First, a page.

IMAGE: This is Sana Karam, M.D., Ph.D. view more
Credit: University of Colorado Cancer Center
The five-year survival rate for locally-advanced head and neck cancer is only 46 percent, even with treatments including surgery, radiation, chemotherapy and/or genetically targeted treatments such as cetuximab. Often, the problem is that while treatments initially work, cancer evolves to resist treatment.
“The question has been how are cancers resisting these treatments,” says Sana Karam, MD, PhD, University of Colorado Cancer Center investigator and assistant professor of Radiation Oncology at the CU School of Medicine.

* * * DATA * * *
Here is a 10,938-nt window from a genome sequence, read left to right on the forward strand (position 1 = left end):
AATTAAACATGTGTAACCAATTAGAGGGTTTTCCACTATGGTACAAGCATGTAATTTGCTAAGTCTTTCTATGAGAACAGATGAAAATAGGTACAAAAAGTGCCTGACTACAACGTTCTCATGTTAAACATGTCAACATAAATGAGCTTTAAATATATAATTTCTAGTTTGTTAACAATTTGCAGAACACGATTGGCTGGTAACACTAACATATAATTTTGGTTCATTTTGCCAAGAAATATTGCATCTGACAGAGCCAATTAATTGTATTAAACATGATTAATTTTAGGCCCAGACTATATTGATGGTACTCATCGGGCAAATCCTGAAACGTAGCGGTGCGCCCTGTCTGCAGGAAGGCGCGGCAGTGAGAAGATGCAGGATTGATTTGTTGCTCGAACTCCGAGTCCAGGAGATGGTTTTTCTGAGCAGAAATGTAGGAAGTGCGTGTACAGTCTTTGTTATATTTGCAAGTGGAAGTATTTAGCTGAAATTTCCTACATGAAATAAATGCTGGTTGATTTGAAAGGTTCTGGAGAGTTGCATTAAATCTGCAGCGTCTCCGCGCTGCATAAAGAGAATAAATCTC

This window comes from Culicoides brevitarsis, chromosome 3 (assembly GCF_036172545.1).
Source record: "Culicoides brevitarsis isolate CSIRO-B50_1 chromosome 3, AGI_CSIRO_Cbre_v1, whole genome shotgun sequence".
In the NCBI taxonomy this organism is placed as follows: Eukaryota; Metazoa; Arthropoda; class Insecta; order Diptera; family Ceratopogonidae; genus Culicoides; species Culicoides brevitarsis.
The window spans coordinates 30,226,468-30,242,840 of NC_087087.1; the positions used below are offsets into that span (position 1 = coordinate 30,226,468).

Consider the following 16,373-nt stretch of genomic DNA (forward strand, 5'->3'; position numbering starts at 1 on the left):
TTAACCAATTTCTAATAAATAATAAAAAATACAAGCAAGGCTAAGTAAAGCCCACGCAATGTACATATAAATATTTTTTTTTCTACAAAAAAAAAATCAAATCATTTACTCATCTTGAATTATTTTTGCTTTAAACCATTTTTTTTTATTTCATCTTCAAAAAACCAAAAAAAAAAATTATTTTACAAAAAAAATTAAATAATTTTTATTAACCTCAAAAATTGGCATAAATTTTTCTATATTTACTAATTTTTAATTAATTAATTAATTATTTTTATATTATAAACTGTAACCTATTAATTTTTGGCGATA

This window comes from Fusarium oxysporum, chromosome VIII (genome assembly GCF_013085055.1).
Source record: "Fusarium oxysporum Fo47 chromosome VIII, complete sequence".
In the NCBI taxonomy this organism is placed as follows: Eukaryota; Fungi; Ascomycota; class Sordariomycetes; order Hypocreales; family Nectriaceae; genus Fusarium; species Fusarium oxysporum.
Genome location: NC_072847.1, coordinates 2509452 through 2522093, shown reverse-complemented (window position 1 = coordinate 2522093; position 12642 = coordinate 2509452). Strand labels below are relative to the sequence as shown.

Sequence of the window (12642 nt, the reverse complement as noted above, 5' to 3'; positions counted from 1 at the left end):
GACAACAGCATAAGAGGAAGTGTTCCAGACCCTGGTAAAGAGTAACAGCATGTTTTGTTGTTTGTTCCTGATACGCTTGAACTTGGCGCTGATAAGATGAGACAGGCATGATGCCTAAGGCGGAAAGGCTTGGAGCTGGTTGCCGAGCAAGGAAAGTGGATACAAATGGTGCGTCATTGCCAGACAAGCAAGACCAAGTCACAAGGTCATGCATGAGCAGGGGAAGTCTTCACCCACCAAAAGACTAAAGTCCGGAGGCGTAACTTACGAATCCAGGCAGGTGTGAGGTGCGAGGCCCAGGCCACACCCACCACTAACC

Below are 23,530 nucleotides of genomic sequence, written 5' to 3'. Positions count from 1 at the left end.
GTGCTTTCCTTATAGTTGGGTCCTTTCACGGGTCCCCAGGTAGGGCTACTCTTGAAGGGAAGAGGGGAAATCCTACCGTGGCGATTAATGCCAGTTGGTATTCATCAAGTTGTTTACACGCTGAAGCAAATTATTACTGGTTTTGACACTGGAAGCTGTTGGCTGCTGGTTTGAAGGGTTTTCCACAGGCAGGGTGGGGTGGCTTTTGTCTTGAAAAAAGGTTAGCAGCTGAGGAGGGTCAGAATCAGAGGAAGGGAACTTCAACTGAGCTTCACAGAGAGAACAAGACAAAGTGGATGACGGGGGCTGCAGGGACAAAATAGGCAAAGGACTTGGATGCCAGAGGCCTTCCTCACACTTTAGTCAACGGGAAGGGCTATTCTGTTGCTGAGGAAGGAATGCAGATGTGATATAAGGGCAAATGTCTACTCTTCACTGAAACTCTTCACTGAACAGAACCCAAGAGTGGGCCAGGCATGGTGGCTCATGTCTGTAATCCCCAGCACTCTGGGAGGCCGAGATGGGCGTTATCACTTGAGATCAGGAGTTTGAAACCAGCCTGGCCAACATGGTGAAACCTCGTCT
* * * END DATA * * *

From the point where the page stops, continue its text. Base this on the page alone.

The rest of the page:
To answer this question, Karam worked with first author and postdoctoral fellow, Shilpa Bhatia, to explore the genetics of tumor samples taken at the time of a patient’s first surgery and then again once cancer progressed following treatment.
“By finding what was different between tumors that responded to treatment and those that had learned to resist treatment, we hoped to find some biological predictors or targets that we could exploit or manipulate to improve outcomes,” Bhatia says.
What they found is that a pair of genes associated with early brain development but silent in healthy adult tissue had been turned back on in tumor samples that resisted therapy. The
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